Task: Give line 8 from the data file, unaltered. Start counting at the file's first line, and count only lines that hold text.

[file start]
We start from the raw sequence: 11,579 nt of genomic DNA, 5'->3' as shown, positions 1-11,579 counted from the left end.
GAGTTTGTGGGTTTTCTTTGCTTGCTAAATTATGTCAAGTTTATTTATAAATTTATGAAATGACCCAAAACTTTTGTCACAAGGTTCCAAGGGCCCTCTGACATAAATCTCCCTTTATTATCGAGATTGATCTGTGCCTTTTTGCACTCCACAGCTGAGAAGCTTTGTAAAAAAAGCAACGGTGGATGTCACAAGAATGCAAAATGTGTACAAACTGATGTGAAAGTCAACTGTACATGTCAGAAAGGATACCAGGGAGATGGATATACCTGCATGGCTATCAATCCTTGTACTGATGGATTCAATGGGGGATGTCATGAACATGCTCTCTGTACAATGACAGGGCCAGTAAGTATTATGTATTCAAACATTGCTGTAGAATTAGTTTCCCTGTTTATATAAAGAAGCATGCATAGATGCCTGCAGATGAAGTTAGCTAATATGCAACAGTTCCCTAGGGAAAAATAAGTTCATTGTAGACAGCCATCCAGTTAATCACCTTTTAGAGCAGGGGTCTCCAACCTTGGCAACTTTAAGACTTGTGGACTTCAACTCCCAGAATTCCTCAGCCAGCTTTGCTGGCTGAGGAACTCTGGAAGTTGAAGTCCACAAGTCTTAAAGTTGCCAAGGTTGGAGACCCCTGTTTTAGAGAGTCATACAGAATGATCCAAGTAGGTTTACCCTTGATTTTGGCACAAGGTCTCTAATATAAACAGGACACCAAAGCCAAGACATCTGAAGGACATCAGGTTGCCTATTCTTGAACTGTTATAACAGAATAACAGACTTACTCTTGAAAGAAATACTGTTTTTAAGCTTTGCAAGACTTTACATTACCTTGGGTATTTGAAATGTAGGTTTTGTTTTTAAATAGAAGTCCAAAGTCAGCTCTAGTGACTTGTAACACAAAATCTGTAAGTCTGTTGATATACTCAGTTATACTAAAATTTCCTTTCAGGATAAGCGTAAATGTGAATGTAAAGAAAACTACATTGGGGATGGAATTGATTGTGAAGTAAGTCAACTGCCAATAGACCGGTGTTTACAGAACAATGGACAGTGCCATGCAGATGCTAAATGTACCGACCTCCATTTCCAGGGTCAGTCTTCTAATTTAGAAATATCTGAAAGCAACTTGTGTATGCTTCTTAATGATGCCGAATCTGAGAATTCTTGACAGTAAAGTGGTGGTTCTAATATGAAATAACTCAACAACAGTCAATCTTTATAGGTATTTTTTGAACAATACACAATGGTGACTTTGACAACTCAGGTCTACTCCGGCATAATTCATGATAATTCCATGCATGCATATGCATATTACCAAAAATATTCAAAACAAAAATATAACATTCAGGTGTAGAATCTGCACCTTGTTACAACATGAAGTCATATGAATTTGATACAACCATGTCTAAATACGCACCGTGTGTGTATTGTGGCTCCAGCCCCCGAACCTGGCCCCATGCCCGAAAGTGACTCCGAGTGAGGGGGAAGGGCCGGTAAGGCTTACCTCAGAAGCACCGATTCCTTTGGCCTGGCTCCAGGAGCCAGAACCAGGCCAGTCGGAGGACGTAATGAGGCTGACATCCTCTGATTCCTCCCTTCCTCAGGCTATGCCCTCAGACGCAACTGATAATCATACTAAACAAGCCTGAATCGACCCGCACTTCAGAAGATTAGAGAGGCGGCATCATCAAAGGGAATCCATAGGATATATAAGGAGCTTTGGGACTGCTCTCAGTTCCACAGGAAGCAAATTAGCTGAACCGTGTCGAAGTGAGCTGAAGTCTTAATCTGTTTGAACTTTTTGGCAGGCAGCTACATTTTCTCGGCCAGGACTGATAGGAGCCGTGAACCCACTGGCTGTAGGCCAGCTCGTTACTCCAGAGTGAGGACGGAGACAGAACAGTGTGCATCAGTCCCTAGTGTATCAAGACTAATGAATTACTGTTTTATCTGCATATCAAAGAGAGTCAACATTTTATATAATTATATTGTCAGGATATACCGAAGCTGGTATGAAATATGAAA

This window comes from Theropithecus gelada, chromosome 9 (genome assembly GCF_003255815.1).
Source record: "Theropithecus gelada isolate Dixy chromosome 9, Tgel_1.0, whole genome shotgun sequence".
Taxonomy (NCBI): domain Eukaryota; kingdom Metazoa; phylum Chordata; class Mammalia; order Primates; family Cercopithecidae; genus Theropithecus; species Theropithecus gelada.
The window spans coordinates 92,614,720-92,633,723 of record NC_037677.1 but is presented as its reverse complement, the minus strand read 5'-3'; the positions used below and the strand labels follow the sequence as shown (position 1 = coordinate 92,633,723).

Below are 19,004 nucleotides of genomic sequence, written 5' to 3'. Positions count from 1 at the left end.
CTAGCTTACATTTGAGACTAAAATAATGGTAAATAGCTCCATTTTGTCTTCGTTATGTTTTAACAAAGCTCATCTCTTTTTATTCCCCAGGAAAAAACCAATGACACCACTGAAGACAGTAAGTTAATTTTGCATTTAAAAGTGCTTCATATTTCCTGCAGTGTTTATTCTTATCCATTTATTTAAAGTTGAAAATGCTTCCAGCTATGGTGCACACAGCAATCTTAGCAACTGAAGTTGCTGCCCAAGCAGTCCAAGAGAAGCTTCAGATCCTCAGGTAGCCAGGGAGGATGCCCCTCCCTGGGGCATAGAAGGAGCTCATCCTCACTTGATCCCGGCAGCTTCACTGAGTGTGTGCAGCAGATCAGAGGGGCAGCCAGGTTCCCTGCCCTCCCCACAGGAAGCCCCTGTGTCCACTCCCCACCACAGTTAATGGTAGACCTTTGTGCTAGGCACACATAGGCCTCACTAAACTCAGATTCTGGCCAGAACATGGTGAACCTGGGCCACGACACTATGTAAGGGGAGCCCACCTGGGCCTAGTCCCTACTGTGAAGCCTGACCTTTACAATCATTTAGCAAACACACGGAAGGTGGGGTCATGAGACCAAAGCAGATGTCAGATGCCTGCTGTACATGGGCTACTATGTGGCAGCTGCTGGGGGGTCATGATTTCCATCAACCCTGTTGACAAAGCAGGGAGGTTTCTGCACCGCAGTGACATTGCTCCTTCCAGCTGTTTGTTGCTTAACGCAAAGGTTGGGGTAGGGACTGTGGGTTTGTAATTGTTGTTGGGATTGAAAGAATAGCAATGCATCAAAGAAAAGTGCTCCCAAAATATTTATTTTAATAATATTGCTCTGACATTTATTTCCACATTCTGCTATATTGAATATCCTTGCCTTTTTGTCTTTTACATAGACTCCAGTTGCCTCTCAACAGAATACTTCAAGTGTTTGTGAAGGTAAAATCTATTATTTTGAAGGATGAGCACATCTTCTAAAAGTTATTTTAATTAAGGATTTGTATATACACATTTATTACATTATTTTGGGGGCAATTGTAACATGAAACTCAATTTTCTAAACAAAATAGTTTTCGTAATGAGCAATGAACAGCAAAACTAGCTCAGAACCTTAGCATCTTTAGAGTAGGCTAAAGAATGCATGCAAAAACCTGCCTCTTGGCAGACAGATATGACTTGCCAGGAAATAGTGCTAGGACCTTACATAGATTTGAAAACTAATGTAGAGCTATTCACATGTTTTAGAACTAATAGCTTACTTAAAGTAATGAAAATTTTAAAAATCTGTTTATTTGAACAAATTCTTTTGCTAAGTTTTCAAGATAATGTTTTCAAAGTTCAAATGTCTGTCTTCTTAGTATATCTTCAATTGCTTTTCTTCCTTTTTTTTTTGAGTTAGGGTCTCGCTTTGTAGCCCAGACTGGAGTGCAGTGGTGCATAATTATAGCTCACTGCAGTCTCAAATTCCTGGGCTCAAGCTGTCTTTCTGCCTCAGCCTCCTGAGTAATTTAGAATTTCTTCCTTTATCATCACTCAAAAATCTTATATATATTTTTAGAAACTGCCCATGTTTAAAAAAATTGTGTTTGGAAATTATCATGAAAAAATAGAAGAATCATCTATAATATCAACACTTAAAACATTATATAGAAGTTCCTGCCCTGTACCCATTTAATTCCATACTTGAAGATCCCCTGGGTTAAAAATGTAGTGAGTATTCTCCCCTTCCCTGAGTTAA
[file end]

CTAGCTTACATTTGAGACTAAAATAATGGTAAATAGCTCCATTTTGTCTTCGTTATGTTTTAACAAAGCTCATCTCTTTTTATTCCCCAGGAAAAAACCAATGACACCACTGAAGACAGTAAGTTAATTTTGCATTTAAAAGTGCTTCATATTTCCTGCAGTGTTTATTCTTATCCATTTATTTAAAGTTGAAAATGCTTCCAGCTATGGTGCACACAGCAATCTTAGCAACTGAAGTTGCTGCCCAAGCAGTCCAAGAGAAGCTTCAGATCCTCAGGTAGCCAGGGAGGATGCCCCTCCCTGGGGCATAGAAGGAGCTCATCCTCACTTGATCCCGGCAGCTTCACTGAGTGTGTGCAGCAGATCAGAGGGGCAGCCAGGTTCCCTGCCCTCCCCACAGGAAGCCCCTGTGTCCACTCCCCACCACAGTTAATGGTAGACCTTTGTGCTAGGCACACATAGGCCTCACTAAACTCAGATTCTGGCCAGAACATGGTGAACCTGGGCCACGACACTATGTAAGGGGAGCCCACCTGGGCCTAGTCCCTACTGTGAAGCCTGACCTTTACAATCATTTAGCAAACACACGGAAGGTGGGGTCATGAGACCAAAGCAGATGTCAGATGCCTGCTGTACATGGGCTACTATGTGGCAGCTGCTGGGGGGTCATGATTTCCATCAACCCTGTTGACAAAGCAGGGAGGTTTCTGCACCGCAGTGACATTGCTCCTTCCAGCTGTTTGTTGCTTAACGCAAAGGTTGGGGTAGGGACTGTGGGTTTGTAATTGTTGTTGGGATTGAAAGAATAGCAATGCATCAAAGAAAAGTGCTCCCAAAATATTTATTTTAATAATATTGCTCTGACATTTATTTCCACATTCTGCTATATTGAATATCCTTGCCTTTTTGTCTTTTACATAGACTCCAGTTGCCTCTCAACAGAATACTTCAAGTGTTTGTGAAGGTAAAATCTATTATTTTGAAGGATGAGCACATCTTCTAAAAGTTATTTTAATTAAGGATTTGTATATACACATTTATTACATTATTTTGGGGGCAATTGTAACATGAAACTCAATTTTCTAAACAAAATAGTTTTCGTAATGAGCAATGAACAGCAAAACTAGCTCAGAACCTTAGCATCTTTAGAGTAGGCTAAAGAATGCATGCAAAAACCTGCCTCTTGGCAGACAGATATGACTTGCCAGGAAATAGTGCTAGGACCTTACATAGATTTGAAAACTAATGTAGAGCTATTCACATGTTTTAGAACTAATAGCTTACTTAAAGTAATGAAAATTTTAAAAATCTGTTTATTTGAACAAATTCTTTTGCTAAGTTTTCAAGATAATGTTTTCAAAGTTCAAATGTCTGTCTTCTTAGTATATCTTCAATTGCTTTTCTTCCTTTTTTTTTTGAGTTAGGGTCTCGCTTTGTAGCCCAGACTGGAGTGCAGTGGTGCATAATTATAGCTCACTGCAGTCTCAAATTCCTGGGCTCAAGCTGTCTTTCTGCCTCAGCCTCCTGAGTAATTTAGAATTTCTTCCTTTATCATCACTCAAAAATCTTATATATATTTTTAGAAACTGCCCATGTTTAAAAAAATTGTGTTTGGAAATTATCATGAAAAAATAGAAGAATCATCTATAATATCAACACTTAAAACATTATATAGAAGTTCCTGCCCTGTACCCATTTAATTCCATACTTGAAGATCCCCTGGGTTAAAAATGTAGTGAGTATTCTCCCCTTCCCTGAGTTAA